Little House on the Prairie

If you’re following me on twitter, you know I’ve been taking a trip down memory lane with my daughter by watching Little House on the Prairie…beginning with season one.

I’m trying to explain to her how much has changed since I watched the original show in 1974. It appeared on Wednesday nights and if I missed an episode there was no going back to watch it.

There was no recording device, video store, Netflix, Roku or DVR to watch it at any time other than when it originally aired. And commercials? This was the time I raced to beat my sisters to the bathroom or get a snack – there was no pause button. The way the Ingalls family lived seemed archaic to me and my daughter is just as amazed at the changes in technology over the last 40 years as I was back then at the lack of electricity and indoor plumbing 100 years earlier!

I love technology. It provides entertainment, the tools I need to earn a living, helps me organize and care for my family as well as stay connected to the people I love. I’m a die-hard geek. If I buy a new gadget I can get lost in it for days so I’m also aware of how disconnected I can become by being so connected. Innovation has it’s pros and cons.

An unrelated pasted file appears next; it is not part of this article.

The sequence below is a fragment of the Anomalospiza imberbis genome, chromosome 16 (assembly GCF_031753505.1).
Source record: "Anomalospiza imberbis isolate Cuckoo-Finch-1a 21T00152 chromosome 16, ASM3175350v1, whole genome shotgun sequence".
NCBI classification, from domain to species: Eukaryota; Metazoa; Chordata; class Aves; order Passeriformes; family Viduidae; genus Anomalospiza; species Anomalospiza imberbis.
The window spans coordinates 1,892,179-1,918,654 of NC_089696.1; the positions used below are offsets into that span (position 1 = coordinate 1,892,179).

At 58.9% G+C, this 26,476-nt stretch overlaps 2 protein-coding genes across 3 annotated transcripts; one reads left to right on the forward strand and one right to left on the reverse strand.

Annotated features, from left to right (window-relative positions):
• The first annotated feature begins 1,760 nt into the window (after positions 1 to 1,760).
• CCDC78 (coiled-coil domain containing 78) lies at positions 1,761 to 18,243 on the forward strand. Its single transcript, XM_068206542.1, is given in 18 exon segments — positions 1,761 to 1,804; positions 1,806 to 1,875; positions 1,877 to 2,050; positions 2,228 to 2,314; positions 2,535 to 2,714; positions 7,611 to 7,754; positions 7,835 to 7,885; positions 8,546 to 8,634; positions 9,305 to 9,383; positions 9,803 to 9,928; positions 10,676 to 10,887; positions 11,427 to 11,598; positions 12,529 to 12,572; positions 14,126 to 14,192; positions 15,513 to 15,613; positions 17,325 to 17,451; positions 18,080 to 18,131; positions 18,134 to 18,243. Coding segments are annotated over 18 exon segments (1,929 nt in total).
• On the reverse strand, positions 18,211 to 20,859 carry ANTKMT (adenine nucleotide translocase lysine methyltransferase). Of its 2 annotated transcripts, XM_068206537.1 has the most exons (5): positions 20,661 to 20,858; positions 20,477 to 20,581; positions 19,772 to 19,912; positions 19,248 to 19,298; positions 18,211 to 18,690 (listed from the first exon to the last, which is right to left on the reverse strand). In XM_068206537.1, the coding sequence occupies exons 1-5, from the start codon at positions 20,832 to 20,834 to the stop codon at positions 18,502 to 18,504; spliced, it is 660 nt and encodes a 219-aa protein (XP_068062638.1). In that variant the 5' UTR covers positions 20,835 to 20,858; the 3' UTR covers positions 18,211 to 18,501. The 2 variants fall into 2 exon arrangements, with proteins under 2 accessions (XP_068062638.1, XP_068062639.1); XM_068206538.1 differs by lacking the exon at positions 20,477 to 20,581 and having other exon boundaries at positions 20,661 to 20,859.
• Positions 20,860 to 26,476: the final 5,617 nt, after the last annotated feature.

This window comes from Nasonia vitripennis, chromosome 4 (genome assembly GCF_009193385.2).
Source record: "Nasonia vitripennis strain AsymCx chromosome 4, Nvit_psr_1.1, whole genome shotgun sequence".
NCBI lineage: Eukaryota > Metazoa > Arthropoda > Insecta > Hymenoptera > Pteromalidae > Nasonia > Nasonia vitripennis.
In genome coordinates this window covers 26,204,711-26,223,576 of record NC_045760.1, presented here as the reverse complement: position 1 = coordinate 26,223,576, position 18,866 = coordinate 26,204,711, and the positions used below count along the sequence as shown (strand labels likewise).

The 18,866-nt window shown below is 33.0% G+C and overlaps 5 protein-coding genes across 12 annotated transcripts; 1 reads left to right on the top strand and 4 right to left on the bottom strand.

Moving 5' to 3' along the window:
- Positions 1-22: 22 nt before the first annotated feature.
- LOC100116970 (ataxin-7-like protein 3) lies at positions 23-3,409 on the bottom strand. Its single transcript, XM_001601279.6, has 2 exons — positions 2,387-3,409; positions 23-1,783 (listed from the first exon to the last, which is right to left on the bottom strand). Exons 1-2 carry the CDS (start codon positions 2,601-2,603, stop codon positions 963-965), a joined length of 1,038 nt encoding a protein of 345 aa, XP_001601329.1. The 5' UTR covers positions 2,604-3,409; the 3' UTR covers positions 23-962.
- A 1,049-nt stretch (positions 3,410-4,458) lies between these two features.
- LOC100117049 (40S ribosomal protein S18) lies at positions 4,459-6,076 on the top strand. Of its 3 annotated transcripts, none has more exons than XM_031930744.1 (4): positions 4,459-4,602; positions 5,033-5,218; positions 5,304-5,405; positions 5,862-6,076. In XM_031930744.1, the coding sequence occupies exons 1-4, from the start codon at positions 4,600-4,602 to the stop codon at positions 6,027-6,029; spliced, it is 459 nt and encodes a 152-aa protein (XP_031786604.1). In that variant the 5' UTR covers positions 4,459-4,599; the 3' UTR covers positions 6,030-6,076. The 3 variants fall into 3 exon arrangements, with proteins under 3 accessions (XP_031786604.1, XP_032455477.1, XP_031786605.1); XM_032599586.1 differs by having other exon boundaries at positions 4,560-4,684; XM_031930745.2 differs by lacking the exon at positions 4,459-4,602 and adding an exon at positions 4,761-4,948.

Technology hasn’t really changed the funeral industry – in fact it’s probably one of the last industries to embrace it. What has changed is the funeral experience and our attitudes about death. What used to be very personal is now handled by professionals. Dead bodies were cared for by family members in the 1800’s. They were laid out in their homes and loved ones stayed with the bodies until they were buried in wooden boxes built by the people who loved them. Now we pick up the phone, have someone else handle the details for us and visit the bodies from 2-4 and 7-9. Some people even choose direct burial or cremation with no visitation. We rarely plan for this life event and are so superstitious we think if we mention our final days, somehow they will make their way to us sooner.

I wonder what you think about the evolution of the funeral – is this good or bad? Don’t we still need the comfort and support of others? If the industry embraced technology, could it be improved upon? I would love to hear your thoughts.